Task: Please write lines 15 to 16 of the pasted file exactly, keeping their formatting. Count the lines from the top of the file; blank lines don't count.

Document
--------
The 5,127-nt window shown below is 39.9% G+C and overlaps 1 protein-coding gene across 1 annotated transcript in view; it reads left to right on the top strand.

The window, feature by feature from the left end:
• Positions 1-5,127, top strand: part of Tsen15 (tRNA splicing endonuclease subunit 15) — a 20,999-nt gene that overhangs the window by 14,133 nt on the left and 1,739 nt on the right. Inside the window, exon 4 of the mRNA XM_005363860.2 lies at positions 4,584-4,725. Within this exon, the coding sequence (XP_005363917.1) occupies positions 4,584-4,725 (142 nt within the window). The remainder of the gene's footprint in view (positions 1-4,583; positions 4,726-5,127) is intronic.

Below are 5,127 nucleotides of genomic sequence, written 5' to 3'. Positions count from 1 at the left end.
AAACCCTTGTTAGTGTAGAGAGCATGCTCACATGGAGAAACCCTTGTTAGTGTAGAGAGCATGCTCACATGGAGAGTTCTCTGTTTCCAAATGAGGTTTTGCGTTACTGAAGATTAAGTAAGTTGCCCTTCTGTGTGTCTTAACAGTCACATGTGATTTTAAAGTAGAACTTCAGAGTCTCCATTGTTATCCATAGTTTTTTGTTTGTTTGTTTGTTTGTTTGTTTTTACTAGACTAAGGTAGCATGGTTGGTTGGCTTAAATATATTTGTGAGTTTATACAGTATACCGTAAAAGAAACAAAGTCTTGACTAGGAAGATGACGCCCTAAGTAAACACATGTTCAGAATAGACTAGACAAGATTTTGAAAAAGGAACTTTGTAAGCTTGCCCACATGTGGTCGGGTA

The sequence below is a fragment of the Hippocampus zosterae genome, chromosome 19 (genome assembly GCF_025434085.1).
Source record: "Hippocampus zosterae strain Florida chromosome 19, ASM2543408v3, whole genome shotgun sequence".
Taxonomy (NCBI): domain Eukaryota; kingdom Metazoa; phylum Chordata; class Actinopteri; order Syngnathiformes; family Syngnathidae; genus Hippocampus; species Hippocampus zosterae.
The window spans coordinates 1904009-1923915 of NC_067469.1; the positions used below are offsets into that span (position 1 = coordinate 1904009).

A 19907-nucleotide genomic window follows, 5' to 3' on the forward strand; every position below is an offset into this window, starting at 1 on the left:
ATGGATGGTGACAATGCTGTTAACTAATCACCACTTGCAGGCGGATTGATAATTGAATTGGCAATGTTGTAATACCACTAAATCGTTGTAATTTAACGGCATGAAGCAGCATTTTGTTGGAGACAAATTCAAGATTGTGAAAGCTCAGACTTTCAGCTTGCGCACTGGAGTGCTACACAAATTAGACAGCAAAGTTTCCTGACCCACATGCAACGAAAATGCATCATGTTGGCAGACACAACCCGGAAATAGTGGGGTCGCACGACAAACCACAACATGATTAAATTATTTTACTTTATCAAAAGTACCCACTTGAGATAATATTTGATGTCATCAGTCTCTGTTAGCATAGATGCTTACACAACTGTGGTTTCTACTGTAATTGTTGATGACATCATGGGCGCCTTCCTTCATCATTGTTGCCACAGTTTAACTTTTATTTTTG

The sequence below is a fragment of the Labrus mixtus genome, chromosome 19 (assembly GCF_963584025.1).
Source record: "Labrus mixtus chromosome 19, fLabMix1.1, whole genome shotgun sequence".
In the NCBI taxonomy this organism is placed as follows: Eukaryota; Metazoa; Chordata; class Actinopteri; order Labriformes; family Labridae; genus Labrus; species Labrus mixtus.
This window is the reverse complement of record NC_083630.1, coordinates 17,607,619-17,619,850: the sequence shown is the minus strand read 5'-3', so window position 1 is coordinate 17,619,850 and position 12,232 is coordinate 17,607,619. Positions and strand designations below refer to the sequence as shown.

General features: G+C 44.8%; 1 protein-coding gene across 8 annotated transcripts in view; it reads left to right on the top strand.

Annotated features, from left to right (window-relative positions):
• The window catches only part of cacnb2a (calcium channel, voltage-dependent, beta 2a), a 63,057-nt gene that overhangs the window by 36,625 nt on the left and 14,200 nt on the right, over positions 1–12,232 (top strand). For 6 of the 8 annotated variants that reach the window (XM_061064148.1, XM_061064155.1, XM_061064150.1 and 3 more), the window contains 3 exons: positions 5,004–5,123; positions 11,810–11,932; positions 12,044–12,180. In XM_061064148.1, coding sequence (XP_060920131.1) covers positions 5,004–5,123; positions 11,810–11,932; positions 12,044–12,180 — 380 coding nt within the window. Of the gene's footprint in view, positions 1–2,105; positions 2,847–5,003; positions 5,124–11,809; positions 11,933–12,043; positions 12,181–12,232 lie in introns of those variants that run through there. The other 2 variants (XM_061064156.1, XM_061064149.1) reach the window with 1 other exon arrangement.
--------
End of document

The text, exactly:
This window is the reverse complement of record NC_083630.1, coordinates 17,607,619-17,619,850: the sequence shown is the minus strand read 5'-3', so window position 1 is coordinate 17,619,850 and position 12,232 is coordinate 17,607,619. Positions and strand designations below refer to the sequence as shown.

General features: G+C 44.8%; 1 protein-coding gene across 8 annotated transcripts in view; it reads left to right on the top strand.